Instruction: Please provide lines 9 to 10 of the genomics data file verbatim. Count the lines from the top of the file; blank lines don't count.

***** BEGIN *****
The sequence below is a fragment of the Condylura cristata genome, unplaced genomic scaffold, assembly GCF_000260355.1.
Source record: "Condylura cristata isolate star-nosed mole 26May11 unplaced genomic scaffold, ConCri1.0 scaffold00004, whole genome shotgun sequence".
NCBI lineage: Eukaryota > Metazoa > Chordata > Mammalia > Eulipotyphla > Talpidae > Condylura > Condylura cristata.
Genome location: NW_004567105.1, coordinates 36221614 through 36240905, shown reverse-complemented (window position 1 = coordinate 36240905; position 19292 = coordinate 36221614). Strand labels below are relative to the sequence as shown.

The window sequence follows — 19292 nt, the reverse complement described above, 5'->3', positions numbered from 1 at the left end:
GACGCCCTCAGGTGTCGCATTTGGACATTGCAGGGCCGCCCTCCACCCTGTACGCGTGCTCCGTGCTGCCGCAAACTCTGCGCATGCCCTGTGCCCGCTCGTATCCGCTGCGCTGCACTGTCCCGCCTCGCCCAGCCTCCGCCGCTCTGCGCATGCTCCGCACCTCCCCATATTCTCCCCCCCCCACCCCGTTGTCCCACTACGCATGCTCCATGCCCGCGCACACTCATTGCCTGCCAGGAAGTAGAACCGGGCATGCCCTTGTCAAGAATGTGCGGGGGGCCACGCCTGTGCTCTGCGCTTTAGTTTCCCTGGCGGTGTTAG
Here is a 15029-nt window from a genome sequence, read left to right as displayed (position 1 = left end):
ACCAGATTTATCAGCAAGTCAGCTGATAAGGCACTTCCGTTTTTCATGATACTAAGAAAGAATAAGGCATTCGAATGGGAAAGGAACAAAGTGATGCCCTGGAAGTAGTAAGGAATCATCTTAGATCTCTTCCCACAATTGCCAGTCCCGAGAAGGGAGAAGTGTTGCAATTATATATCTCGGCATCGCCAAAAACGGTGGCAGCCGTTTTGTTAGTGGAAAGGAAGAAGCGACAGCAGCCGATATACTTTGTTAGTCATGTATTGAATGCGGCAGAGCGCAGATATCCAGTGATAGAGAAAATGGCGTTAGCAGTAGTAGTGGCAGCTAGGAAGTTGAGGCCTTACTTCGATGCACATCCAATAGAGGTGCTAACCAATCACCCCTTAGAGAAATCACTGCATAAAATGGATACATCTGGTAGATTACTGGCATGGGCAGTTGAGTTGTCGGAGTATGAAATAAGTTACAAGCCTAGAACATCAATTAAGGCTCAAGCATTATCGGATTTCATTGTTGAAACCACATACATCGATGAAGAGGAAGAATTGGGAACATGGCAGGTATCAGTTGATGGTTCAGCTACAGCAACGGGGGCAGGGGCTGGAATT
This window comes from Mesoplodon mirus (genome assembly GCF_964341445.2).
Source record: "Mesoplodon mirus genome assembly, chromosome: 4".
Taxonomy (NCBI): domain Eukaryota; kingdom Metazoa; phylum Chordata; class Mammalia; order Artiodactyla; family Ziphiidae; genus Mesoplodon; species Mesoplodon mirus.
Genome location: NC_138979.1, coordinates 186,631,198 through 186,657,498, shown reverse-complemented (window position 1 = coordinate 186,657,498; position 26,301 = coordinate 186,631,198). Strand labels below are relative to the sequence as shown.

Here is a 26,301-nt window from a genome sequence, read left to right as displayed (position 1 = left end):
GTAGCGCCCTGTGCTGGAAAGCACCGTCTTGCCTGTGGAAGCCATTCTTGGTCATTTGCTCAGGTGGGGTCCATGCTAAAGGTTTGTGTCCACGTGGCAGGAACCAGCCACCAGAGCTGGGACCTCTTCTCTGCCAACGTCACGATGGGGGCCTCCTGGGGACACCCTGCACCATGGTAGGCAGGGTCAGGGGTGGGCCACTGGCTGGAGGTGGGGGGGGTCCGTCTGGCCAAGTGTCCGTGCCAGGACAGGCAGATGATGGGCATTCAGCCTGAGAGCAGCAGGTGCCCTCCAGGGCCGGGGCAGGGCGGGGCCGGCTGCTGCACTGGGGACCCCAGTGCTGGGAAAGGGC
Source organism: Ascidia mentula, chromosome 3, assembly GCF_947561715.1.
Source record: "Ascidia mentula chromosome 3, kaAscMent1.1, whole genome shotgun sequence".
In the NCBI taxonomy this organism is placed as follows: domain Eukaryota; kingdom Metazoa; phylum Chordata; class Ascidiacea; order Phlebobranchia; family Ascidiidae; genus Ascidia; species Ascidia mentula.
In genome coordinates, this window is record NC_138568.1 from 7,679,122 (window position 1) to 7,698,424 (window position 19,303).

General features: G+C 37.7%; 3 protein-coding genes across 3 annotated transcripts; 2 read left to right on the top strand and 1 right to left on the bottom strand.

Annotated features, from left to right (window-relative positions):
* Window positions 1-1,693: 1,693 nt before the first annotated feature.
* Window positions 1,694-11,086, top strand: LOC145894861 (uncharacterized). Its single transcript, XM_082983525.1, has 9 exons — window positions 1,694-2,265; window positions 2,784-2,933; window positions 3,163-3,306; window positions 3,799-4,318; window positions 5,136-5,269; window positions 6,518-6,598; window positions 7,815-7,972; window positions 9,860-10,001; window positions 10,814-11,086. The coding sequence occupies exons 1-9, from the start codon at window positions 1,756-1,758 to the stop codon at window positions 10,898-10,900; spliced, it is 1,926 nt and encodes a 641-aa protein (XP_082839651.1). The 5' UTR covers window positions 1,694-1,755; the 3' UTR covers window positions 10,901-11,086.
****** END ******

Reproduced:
This window comes from Mesoplodon mirus (genome assembly GCF_964341445.2).
Source record: "Mesoplodon mirus genome assembly, chromosome: 4".